Monday, August 31, 2009

Should we attempt to change others?

I've been on vacation for the past couple of weeks. And on vacation you get to catch up with some of the leisures you miss during the year such as watching your favourite TV shows. So I decided to play some of my "Star Trek: The Next Generation" DVDs. I already said that "Star Trek" is somewhat an exception from American pop-culture since it is not shallow like most of it's products and some of it's episodes truly makes you pause and think. Such was the clifhanger between the 6th and 7th season "Descent".

The episode is a sort of a follow-up to the fifth season episode "I, Borg". For those unacquainted with "Star Trek", Borg are the chief antagonists of the Federation in this series. They are automated cybernetic organisms, connected into the Borg Collective. They have no individuality and their sole purpose is to assimilate other species and races into their Collective. In "I, Borg", the crew of the "Enterprise" captures one of the Borg who influenced by them develops individuality. This Borg, named Hugh, was later returned to the Collective in hope that his sense of individuality will spread around it thus causing the Borg race to be changed forever.

In "Descent" we see that the plan to infect the Borg with individuality worked but the results were far from those expected. The infected Borg were severed from the Collective, and among the outcasts began to reign chaos. Since they had no previous sense of individuality the cast-away Borg had no idea what to do with it, what kind of community to create, or give themselves a purpose for their existence.

As such, they became prey of Lore, the evil twin of the android officer of the "Enterprise", Lt.Commander Data. As Hugh, whom we meet again in this episode, recounted, it was not hard for Lore to seize power over the Borg:

"...we had no idea even how to operate our vessel. When Lore came we were ready to listen to anyone that had promised change and a way out of this situation. We all gladly followed at first his promises of a glorious future. When it became clear he had no idea how to fullfill these promises, he began talking of sacrifice..."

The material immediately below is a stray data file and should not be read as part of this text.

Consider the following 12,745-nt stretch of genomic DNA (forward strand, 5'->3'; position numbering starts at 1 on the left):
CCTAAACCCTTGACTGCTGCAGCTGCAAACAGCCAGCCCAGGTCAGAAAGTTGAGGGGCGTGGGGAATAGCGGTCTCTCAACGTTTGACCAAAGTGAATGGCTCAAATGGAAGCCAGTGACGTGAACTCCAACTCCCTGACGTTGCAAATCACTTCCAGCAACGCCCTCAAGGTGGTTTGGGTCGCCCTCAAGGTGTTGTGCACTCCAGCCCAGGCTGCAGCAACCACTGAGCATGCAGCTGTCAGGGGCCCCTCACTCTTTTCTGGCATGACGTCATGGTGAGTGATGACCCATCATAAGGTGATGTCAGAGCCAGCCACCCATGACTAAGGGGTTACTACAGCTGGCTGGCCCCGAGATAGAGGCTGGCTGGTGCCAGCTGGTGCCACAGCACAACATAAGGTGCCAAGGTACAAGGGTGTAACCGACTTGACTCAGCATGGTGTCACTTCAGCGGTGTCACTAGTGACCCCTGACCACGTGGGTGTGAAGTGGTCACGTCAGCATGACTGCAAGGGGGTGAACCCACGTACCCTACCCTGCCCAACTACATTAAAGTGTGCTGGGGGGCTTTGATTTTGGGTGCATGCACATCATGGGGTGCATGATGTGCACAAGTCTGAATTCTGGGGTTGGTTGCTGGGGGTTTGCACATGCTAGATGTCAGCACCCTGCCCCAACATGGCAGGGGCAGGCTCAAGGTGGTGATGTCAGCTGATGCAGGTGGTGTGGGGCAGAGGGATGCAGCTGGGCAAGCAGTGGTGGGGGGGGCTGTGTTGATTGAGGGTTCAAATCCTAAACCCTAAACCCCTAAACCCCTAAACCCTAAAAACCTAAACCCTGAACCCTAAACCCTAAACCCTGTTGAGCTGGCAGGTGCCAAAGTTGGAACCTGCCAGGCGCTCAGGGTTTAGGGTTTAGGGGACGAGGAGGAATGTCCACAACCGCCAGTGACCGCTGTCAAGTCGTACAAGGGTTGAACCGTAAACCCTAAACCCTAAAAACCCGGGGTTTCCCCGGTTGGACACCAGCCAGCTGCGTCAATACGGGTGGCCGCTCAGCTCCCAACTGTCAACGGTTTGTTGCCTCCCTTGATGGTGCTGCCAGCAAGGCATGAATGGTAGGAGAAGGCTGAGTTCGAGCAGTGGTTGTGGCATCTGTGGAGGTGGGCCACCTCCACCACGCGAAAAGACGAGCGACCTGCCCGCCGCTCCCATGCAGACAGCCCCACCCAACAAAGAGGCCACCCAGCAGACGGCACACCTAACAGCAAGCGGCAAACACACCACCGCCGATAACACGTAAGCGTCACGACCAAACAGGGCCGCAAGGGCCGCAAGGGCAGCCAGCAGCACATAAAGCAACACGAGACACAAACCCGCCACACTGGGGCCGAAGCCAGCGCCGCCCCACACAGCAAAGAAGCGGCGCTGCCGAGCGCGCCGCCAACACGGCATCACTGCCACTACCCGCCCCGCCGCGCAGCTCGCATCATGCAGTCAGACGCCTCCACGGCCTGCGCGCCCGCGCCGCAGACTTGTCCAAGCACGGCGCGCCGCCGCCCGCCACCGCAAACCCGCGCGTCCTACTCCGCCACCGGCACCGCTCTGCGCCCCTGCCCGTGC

Lore had managed to find a purpose and meaning to the cast-away Borg. Instead of assimilating species like they used to do, the new Borg, which became more agressive and skillful, began destroying them. In short, the new Borg became a more deadly and vicious enemy then the old Borg ever were.

I believe you already recognized some similar situations from human history. Traditional society torn apart, disorianted population, unaware of it's role in the world and in history, brought to the point when they are ready to follow anyone that promises redemption. But this episode is more then a simple warning against false messiahs...

This episode is propably the best argument in favour of the so-called "prime directive" and the principle of non-interfierence into traditional societies of other nations and cultures, even those hostile to our own. As one could see, even if one manages to initiate changes within the enemy it is by no means a guarantee that this change will be for the better. And we need not go too far in tha past to confirm it. All that it takes is to see in whose hands Iraq ended up after Saddam Hussein was deposed.

Contemporary generations in the west, even the elite, are more versed into pop-culture then in classical sciences. Unfortunately, most have picked wrong films and series to shape their worldview. This is why we are in such a sorry state...

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